A Chinese movie star topples Boing-Boing

The most popular blogger in the world and the Wealth of Nations.


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Andrew Leonard
May 24, 2006 6:46pm (UTC)

I pulled out my Chinese dictionaries this morning, determined to make sense of the most popular blog in the world, as ranked by Technorati. I was curious: What could possibly have displaced Boing Boing, the venerable headquarters for digital culture activism and compendium of links to the bizarre that for so long ruled the roost? Surely something we should all be paying attention to.

Without first doing any background research on Xu Jinglei, the Chinese woman who writes the blog, I plunged into (what was then) the most recent post. My Chinese is rusty, my background in the simplified characters used by mainland Chinese even sketchier, and my dictionaries are threadbare, but an hour later, I had it pretty much figured out. Xu and some friends had gone to a karaoke bar to celebrate something (a friend's successful defense of a thesis?). There, one of her friends had become a laughingstock, and the men had all stood around close together, "like bodyguards."

The last line of a very short post: "I've got an early day tomorrow, I'm going to sleep."

This was followed by hundreds upon hundreds of posts from readers; an avalanche of advice, affirmations of love, admonitions to take better care of herself, and more.

Xu Jinglei has a lot of fans. A little Googling, and I now know that she is an actress and director. A graduate of the Beijing Film Academy in 1996, she earned early fame as a television star and moved quickly into movies. She won a best director award from Spain's San Sebastian Film Festival. She has long been considered the most popular blogger in China, and in early May, after Technorati tweaked its ranking algorithms to better account for the foreign language blogosphere, she jumped into first place in the world.

I don't mean to deprecate her content. I've read a couple of interviews with her and she seems smart and vivacious. I suppose I could spend some time contemplating the cultural nuances of the fact that a Chinese movie star's chatty diary has displaced an edgy digital-culture hot spot for the online avant-garde. But I have different fish to stir-fry.

The first thing that came to my mind after contemplating Xu's blog was a recent Washington Post article that went to great lengths to shred the notion that China is graduating so many more engineers than the U.S. that Americans should all be in immediate fear of technological obsolescence.

The author, Gerald Bracey, did a good job of showing how the widely publicized factoid that China is graduating 600,000 engineers every year is far overblown. The quality of those engineers does not compare with U.S. graduates, and the numbers themselves are hugely inflated -- the best guess now is perhaps 350,000. (In comparison the U.S. graduates about 150,000.)

Fine -- it's always worth giving any statistics that get wide play in the media a hard look. But the focus of the article misses the real point. The relative number of engineers graduated in the U.S. and China this year or last year or next year is not terribly important. The trend line is what must be watched. China is pouring resources into its universities, into supporting research and development, into every aspect of education. Is the U.S. showing the same commitment?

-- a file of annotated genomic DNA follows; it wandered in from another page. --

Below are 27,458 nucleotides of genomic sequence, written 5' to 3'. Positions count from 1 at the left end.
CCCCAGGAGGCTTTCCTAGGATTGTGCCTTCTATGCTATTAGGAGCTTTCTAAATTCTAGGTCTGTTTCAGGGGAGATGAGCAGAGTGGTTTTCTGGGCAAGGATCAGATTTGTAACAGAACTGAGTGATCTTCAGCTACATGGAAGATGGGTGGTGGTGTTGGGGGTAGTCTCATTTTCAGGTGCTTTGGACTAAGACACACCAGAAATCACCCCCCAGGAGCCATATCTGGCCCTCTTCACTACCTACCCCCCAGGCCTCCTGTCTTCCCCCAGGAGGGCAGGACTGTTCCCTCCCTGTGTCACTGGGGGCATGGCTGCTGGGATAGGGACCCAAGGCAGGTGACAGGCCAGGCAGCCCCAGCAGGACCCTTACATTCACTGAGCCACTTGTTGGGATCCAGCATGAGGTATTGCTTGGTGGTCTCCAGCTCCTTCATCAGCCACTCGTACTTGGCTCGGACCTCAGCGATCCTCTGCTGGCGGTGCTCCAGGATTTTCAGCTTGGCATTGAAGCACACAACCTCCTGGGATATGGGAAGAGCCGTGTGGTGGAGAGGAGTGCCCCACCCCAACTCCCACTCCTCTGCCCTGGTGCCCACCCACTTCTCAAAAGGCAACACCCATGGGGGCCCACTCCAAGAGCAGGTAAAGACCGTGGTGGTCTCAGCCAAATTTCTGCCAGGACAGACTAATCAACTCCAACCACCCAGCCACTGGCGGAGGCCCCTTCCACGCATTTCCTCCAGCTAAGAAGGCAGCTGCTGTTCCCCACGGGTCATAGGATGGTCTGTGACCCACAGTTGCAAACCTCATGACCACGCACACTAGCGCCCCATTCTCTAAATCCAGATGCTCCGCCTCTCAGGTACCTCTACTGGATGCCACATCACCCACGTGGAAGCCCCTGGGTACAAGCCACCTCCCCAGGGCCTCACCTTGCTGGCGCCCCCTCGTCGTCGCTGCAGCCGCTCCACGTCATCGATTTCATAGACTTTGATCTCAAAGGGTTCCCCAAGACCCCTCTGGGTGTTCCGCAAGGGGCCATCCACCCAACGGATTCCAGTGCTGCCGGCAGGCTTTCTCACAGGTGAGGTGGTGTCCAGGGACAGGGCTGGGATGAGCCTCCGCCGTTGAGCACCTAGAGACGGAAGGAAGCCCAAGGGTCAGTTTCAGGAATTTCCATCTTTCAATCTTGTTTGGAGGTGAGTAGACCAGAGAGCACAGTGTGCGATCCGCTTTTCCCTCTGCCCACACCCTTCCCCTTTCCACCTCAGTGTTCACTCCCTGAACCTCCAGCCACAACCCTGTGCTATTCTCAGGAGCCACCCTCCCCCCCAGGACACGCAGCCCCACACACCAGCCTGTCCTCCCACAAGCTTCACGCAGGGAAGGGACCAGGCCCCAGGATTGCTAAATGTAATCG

David Warsh's terrific history of how economists have come to understand growth, "Knowledge and the Wealth of Nations," has a very clear thesis. Economic growth is a function of the accumulation of knowledge in society. Access to raw materials is not the critical issue -- knowing what to do with those materials is. Ever since the industrial revolution the world has witnessed an astonishing, accelerating buildup in knowledge -- and there has been no slowdown of late. Peak oil doomers like to argue that civilization will collapse when oil gets too expensive, but oil isn't the key resource. Smart people who can figure out new ways of doing things (with less energy, with different sources of energy, etc.) represent civilization's salvation. Anything government can do to increase the number of highly educated people in a given society and the ease with which knowledge can be transmitted is to be encouraged.

When I glance through the hundreds of comments on Xu Jinglei's blog, I don't care that many (most) of them are vapid. What I see is yet another sign of a great civilization storming into the information age. The Internet is the greatest tool ever invented for the distribution and amplification of knowledge, and China is going to make full use of it -- in gross numbers, it will make more use of it than any other nation. This is a country where 20 years ago the vast majority of people did not own a telephone. Now it boasts more than 400 million cellphone users. A country that has respected the value of education for thousands of years is now bootstrapping itself as fast as it can manage.

Ultimately, I think this is a great, hopeful thing for the world. The more great Chinese engineers there are in the world, the more likely one of them will figure out how to cheaply and safely produce energy from nuclear fusion, or some other marvel. Perhaps one such brilliant innovator is posting to Xu Jinglei's blog right this very minute.


Andrew Leonard

Andrew Leonard is a staff writer at Salon. On Twitter, @koxinga21.

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